“Elijah was afraid and fled for his life. He went to Beersheba, a town in Judah, and he left his servant there. Then he went on alone into the wilderness, traveling all day. He sat down under a solitary broom tree and prayed that he might die. “I have had enough, Lord,” he said. “Take my life, for I am no better than my ancestors who have already died.” — 1 Kings 19:3-4.
If you had to pick one story in the Bible, is there a more dynamic one than Elijah’s victory over the false prophets of Baal in 1 Kings 18? In the space of one chapter, Elijah takes care of idolatry, sparks a revival and ends the three-and-a-half year drought. By any standards that is a pretty good day. But Elijah had no time to celebrate that victory, for Queen Jezebel wanted to kill him. So Jezebel sent this message to Elijah: “May the gods strike me and even kill me if by this time tomorrow I have not killed you just as you killed them.” Elijah fled to the wilderness so filled with fear and discouragement that he sat under a solitary broom tree and said he wanted to die.
Have you ever felt like Elijah under the broom tree? One of those days … or weeks … or years, where you find yourself in the wilderness without the desire or strength to go on. You made some poor choices that feel irreversible. The bitter disappointment from seeing that critical deal fall through. And the discouragement from having your house damaged or destroyed in 155 mph hurricane winds. You work, you pray, you expect visible success, some tangible results only to see everything you’ve worked for fall apart and end in the wilderness.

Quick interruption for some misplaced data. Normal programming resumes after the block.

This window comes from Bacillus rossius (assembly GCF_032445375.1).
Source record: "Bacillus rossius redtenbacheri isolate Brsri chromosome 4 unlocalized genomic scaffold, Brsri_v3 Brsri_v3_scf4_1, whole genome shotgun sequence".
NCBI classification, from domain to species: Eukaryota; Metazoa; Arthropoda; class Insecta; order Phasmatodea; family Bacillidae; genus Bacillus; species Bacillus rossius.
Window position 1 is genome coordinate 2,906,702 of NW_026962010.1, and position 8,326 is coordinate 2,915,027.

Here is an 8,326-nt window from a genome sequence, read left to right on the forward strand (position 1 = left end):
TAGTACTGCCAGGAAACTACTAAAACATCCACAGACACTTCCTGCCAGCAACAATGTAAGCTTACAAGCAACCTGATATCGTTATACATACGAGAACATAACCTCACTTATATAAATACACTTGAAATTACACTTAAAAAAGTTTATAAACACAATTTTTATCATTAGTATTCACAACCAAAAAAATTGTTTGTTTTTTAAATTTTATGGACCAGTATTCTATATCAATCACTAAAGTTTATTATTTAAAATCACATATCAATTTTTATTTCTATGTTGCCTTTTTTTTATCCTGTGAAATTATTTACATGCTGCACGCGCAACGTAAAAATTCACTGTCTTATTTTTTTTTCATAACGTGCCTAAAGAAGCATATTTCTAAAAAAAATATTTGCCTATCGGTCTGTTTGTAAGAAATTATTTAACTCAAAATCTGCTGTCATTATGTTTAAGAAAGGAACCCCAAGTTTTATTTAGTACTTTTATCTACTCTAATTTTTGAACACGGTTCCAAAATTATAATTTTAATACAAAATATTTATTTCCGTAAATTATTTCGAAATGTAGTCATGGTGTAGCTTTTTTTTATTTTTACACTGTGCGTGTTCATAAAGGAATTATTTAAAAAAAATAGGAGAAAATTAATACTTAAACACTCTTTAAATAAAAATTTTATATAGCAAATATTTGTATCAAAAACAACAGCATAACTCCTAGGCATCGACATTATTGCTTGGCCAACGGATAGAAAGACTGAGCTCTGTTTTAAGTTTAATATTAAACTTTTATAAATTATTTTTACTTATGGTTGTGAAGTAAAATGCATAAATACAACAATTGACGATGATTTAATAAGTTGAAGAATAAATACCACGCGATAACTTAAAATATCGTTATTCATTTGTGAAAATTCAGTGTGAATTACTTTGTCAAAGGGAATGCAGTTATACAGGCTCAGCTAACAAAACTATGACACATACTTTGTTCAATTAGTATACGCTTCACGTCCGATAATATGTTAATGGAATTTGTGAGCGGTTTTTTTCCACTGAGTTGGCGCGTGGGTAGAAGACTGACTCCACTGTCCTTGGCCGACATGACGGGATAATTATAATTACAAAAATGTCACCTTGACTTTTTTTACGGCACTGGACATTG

God knew Elijah needed to be refreshed, rejuvenated, and raised. An angel of the Lord brought Elijah food and drink while he rested. God also reassured Elijah that he was not alone and provided a friend and successor to him in Elisha.
God can redeem our wilderness experiences. Whatever theories we might hold, there is no wilderness so isolated that the Spirit is not there. There is no terrain so barren that it cannot yield the Father’s gifts. With God, it turns out that time in the wasteland is never wasted.
It is there that God does some of His most powerful work. If God has called you into a wilderness season, don’t give up. In that dry, choking place, in that season of barely hanging on, remember God is watching over you. And know he’s using this difficult season to prepare for you things ahead—things sometimes far greater than you could ever achieve without the pain you’re now walking through.
- How can the wilderness elevate Jesus and put Him into focus?
- What can we do at a practical level to increase our spiritual benefits from our time in the wilderness or obscurity?